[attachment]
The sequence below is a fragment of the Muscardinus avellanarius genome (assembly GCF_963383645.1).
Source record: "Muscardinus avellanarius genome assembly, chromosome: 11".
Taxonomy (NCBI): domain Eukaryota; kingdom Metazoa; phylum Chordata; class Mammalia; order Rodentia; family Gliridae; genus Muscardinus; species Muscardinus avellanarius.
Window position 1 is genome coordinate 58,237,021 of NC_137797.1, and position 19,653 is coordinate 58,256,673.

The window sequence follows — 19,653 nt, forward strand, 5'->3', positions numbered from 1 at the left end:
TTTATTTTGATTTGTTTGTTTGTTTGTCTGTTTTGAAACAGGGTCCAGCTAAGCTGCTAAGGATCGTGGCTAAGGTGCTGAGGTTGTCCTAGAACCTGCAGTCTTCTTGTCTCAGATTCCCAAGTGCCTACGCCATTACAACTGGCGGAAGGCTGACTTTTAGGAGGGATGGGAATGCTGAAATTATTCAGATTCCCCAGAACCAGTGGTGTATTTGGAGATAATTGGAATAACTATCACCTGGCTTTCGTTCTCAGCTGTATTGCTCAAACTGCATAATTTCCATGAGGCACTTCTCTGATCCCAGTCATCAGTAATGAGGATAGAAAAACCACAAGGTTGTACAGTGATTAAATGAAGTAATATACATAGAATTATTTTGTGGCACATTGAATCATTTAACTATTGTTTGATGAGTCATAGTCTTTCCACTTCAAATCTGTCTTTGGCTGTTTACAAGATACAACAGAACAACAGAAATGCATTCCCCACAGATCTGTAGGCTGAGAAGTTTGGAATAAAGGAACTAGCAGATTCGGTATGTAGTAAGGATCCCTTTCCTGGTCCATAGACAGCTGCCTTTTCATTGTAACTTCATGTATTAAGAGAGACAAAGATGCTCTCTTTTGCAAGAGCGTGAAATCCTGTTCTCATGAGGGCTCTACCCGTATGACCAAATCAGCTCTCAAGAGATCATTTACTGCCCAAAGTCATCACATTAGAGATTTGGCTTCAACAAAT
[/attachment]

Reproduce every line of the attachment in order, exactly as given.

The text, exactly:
The sequence below is a fragment of the Muscardinus avellanarius genome (assembly GCF_963383645.1).
Source record: "Muscardinus avellanarius genome assembly, chromosome: 11".
Taxonomy (NCBI): domain Eukaryota; kingdom Metazoa; phylum Chordata; class Mammalia; order Rodentia; family Gliridae; genus Muscardinus; species Muscardinus avellanarius.
Window position 1 is genome coordinate 58,237,021 of NC_137797.1, and position 19,653 is coordinate 58,256,673.

The window sequence follows — 19,653 nt, forward strand, 5'->3', positions numbered from 1 at the left end:
TTTATTTTGATTTGTTTGTTTGTTTGTCTGTTTTGAAACAGGGTCCAGCTAAGCTGCTAAGGATCGTGGCTAAGGTGCTGAGGTTGTCCTAGAACCTGCAGTCTTCTTGTCTCAGATTCCCAAGTGCCTACGCCATTACAACTGGCGGAAGGCTGACTTTTAGGAGGGATGGGAATGCTGAAATTATTCAGATTCCCCAGAACCAGTGGTGTATTTGGAGATAATTGGAATAACTATCACCTGGCTTTCGTTCTCAGCTGTATTGCTCAAACTGCATAATTTCCATGAGGCACTTCTCTGATCCCAGTCATCAGTAATGAGGATAGAAAAACCACAAGGTTGTACAGTGATTAAATGAAGTAATATACATAGAATTATTTTGTGGCACATTGAATCATTTAACTATTGTTTGATGAGTCATAGTCTTTCCACTTCAAATCTGTCTTTGGCTGTTTACAAGATACAACAGAACAACAGAAATGCATTCCCCACAGATCTGTAGGCTGAGAAGTTTGGAATAAAGGAACTAGCAGATTCGGTATGTAGTAAGGATCCCTTTCCTGGTCCATAGACAGCTGCCTTTTCATTGTAACTTCATGTATTAAGAGAGACAAAGATGCTCTCTTTTGCAAGAGCGTGAAATCCTGTTCTCATGAGGGCTCTACCCGTATGACCAAATCAGCTCTCAAGAGATCATTTACTGCCCAAAGTCATCACATTAGAGATTTGGCTTCAACAAAT